While poems like these and those of Mike Topp (although I am a fan) are fun to read aloud to the other person in the room if there happens to be one, an entire book of them can usually be run through in about a half an hour and often leave you wondering why you paid the cover charge. This is not the case with Byrne who throws absolutely everything at you. For every poem like “Obviously” there is a prose-ish poem you’ve got to go through eleven or more damn times before you think you know what’s being said. The weightiest of these occur toward the end of the collection in a section titled “Everything Is Unlikely” in which Byrne tears apart and blows up familiar things with her sentences. In “A Certain Charm” Byrne writes:

Reality has a certain charm. It’s really happening. Your breast is being stretched and pulled like dough. It’s being flattened between two parts of machine you’re afraid to look at. You’d rather chat to the technician who says A little more? A little more? And you say Okay until you say That’s enough.

For all the seeming scattered nature of the book, Byrne is actually extremely calculating in the way she applies balance to both the skin and the guts of her poems and to how they end up touching one another. Her sense of awareness for what works perfectly and where is explained in a hilarious way in “GREAT BUSINESS IDEA #9: TEST-YOUR-POETRY” which shows up on the page looking like a flyer in above a urinal.

Test YOUR poetry on our dedicated audiences of





We can arrange for your VERY SMALL homogenous poetry
audience to be REPLACED by a much LARGER homogenous
audience in any of our popular categories!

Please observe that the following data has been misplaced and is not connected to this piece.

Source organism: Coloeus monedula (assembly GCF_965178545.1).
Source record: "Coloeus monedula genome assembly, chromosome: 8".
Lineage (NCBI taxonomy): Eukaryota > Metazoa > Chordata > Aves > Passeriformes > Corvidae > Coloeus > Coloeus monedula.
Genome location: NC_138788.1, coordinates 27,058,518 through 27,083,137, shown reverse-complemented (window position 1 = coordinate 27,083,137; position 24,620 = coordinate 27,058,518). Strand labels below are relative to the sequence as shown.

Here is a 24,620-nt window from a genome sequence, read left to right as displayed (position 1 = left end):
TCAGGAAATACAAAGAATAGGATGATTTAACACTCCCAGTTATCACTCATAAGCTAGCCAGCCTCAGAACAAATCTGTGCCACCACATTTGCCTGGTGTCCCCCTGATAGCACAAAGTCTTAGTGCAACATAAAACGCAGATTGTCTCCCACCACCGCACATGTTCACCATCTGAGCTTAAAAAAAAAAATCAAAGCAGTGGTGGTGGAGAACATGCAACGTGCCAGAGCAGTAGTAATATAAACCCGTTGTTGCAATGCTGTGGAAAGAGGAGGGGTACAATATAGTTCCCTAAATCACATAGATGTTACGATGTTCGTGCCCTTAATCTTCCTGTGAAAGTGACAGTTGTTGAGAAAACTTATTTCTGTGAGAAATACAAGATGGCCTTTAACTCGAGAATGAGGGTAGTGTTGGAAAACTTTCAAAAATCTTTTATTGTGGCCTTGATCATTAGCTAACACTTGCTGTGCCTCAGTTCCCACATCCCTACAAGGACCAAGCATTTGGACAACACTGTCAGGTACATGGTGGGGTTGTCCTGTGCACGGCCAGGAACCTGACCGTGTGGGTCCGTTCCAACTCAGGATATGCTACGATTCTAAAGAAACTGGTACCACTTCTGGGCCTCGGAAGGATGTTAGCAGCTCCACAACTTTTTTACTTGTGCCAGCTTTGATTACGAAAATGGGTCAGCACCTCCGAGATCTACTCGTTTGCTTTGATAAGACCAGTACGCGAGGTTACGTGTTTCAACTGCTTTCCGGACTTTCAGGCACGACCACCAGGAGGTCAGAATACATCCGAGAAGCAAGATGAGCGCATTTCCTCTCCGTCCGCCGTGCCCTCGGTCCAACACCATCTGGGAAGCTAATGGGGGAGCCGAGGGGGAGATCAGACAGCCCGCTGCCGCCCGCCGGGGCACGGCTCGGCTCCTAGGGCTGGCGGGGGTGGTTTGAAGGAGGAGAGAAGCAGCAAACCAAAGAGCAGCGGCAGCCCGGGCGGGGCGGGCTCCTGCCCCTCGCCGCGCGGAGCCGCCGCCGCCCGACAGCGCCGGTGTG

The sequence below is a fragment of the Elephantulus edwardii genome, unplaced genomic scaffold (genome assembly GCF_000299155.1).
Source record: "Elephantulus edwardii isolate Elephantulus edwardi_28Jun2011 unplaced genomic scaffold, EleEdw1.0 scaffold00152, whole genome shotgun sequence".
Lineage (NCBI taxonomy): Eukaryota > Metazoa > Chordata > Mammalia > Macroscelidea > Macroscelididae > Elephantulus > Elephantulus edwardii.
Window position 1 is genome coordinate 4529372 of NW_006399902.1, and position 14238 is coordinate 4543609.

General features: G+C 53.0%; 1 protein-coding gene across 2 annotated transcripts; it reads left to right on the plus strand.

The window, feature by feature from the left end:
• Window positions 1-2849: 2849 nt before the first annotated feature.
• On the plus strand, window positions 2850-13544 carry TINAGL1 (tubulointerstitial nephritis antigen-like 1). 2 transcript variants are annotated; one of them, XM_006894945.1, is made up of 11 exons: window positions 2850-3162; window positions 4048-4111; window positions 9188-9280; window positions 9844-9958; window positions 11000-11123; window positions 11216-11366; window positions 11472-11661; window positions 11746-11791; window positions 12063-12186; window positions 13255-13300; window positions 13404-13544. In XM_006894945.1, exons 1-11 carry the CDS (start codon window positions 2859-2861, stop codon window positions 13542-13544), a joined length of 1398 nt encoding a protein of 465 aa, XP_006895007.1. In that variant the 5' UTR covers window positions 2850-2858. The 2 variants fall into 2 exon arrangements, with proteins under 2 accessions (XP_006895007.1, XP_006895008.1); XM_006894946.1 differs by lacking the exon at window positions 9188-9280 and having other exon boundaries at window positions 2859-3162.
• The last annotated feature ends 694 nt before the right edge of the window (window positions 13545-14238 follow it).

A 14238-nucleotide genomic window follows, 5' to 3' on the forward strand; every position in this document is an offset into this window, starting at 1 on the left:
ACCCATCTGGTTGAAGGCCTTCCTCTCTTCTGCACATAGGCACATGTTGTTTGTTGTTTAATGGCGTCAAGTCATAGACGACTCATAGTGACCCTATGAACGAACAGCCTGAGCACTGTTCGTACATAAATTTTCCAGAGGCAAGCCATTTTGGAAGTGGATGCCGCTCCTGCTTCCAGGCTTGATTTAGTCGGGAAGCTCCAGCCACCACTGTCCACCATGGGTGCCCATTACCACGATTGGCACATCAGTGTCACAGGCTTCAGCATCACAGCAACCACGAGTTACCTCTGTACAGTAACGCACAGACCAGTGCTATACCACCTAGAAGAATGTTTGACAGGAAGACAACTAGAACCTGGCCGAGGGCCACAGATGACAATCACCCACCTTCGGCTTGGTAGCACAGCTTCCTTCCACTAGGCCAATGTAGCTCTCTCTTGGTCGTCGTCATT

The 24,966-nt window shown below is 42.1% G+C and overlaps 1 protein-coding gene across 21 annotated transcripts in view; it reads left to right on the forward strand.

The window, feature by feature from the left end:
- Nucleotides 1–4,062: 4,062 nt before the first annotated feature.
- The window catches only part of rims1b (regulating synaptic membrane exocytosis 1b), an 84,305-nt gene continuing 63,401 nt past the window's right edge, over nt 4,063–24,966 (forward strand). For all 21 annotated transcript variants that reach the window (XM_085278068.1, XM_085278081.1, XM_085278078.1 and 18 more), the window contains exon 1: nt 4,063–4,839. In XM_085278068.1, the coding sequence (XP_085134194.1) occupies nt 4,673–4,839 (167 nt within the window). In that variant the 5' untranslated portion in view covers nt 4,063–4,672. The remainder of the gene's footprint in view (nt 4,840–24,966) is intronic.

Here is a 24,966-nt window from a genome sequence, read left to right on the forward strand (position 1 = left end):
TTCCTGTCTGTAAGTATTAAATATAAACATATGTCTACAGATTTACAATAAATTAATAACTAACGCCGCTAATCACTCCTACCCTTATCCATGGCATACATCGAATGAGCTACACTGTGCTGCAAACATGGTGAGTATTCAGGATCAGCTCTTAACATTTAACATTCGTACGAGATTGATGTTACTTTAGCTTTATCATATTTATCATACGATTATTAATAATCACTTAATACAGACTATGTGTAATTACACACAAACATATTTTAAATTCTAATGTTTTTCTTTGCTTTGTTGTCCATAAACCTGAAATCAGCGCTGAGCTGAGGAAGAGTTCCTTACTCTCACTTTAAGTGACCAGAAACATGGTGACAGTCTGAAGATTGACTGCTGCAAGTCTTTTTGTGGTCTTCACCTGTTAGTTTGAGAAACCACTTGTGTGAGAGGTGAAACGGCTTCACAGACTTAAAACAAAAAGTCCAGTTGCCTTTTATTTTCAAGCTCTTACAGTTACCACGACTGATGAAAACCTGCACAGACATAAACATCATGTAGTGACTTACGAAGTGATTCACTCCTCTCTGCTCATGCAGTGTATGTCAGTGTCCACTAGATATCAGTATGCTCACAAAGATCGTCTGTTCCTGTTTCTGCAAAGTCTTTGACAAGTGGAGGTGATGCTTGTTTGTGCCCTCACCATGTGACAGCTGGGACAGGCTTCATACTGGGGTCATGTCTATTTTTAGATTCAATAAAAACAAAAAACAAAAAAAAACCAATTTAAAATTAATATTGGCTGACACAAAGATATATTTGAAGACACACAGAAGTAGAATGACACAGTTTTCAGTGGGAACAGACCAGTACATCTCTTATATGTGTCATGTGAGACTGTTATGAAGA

The format, type, and pace of the poem are all signs that Byrne is not doing anything on accident or even without intricate planning, no matter how microscopic or flippant the action appears. “GREAT BUSINESS IDEA #9…” also lets us know that Byrne is more than well aware of the fact that a majority of the public probably finds her work and the work of other poets like herself (although, I really don’t think there is anyone really like her) esoteric nonsense. That Byrne can look at that fact, accept it, and continue to do her own thing is incredibly admirable. I personally have grown tired of the whole bringing the poems to the streets stuff, not that the poems should remain caged academia either, they should simply be wherever they happen to land, which is something Byrne has allowed to occur in her own work.

Book review purists might end up bitching a little bit that good amount of this review deals with the more conceptual aspects of The Best Of (What’s Left Of) Heaven than with the text, always with the text and the basic ENG101 stuff. The reason there is so much more to talk about in Heaven than the text is that Byrne has created so much texture. When I first got into the book I mentioned to Adam Robinson, publisher of Publishing Genius, that Byrne’s poems look like they should be touched. He told me that if he’d had more money he would have wanted to play textural games with the words on the page. So you should probably all donate to Publishing Genius today so that instead of simply reading The Best Of (What’s Left Of) Heaven we can pet, be cut by, and maybe even eat the work of Mairéad Byrne.

Joseph Goosey lives in North Carolina where he held multiple jobs prior to the pandemic and is a volunteer at the Carolina Tiger Rescue. A dropout of the MFA Program at George Mason University, he is the author of a few chapbooks including STUPID ACHE (Greybook Press, 2013) and one full-length collection of poems, Parade of Malfeasance (EMP Books, 2020). More from this author →